Dealing with Intimate Relationships when You Have Dissociate Identity Disorder

Dissociative identity disorder, sometimes referred to as multiple personality disorder, can affect all aspects of your life, including your intimate relationships. As reported by Web MD, DID often results from traumatic experiences like childhood abuse, including sexual abuse, which definitely affects the way people relate to each other, especially with regard to physical intimacy. Here are few things I’ve found helpful over the years as I deal with my DID and intimate relationships.

Set Some Rules

Different alters may have different ideas about intimacy. You may be married but you may have an alter that doesn’t consider herself married and believes it’s OK for her to have intimate relationships with people other than your spouse. You may not want to have a child at this time but you may have an alter that doesn’t want to use contraception. It’s important to come to an agreement about these matters and set some rules for everyone to follow.

Keep Child Alters Inside During Times of Intimacy

It’s not appropriate for kids to be around when adults are engaging in intimate activities, and this includes child alters. Child alters need to stay inside during times of intimacy and intimate activities need to stop if child alters do come out. Providing other opportunities for child alters to come out can reduce the likelihood of them popping out at inopportune times.

Decide Whether or Not to Tell Your Partner

If you’re thinking of being intimate with someone, you need to decide whether or not to tell him you have DID. Especially if this is someone you just met, you may be hesitant to tell him. You may worry about what he’ll think or how he’ll react to the news. I understand all those concerns, but I think it’s important to consider what might happen if a child alter appears unexpectedly or if you have a flashback during intimate activity. Hopefully those things don’t happen often but they can happen. Your partner may be scared or confused if he doesn’t understand what’s happening. If he does understand, on the other hand, he can help you deal with those things if they do occur.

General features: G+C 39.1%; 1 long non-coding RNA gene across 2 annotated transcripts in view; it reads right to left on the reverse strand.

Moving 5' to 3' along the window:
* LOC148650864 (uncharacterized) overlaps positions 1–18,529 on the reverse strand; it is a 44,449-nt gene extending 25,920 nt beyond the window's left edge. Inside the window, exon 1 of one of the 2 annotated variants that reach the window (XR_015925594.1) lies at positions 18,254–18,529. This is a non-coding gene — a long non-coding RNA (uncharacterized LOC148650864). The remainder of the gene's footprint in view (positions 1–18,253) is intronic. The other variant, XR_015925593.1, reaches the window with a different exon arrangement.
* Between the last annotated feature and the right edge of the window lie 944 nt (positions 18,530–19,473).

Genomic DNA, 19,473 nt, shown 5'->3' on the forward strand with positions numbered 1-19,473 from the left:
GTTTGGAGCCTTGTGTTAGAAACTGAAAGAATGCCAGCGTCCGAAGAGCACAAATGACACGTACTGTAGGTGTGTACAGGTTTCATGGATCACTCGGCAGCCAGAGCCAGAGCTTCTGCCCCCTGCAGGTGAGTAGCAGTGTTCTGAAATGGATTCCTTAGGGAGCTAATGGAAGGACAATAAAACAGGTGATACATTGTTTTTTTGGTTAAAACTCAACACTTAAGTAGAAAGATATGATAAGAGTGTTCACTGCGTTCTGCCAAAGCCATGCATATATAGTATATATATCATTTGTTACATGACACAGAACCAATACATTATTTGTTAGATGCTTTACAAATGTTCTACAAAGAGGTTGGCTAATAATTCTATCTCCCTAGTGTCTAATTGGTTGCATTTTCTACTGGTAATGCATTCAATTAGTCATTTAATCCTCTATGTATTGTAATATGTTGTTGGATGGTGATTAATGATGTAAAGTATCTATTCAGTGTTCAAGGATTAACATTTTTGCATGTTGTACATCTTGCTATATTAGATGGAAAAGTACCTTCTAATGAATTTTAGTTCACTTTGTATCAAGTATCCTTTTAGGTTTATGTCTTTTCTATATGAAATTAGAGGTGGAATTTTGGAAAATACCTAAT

Be Prepared in Case of Switching or Flashbacks

It is important to be prepared in case of switching or flashbacks, at least as much as one can prepare in advance for that sort of thing. If you tell your partner that you have DID, he can be prepared, too.

Decide what you want to happen if you do switch to another alter. If it’s a child alter, intimate activity needs to stop until the child is safely back inside. If it’s an adult alter, you and your partner should decide if the two of you are comfortable with intimate activity continuing or if it should stop until you switch back again. Let your partner know if there is something he can do to help. Should he attempt to comfort a scared child? Should he ask for you to come back?

Decide what will help you the most if you have a flashback during intimate activity. Intimate activity should stop, at least until you are firmly grounded in the present again. Then you can decide whether or not you feel able to continue. Let your partner know if there is something he can do to help you feel safe. I like my partner to turn on the light and remind me I am safe now.


Web MD. Dissociative Identity Disorder (Multiple Personality Disorder).

Alderman, Tracy and Karen Marshall. Amongst Ourselves: A Self-Help Guide to Living with Dissociative Identity Disorder. 1998.

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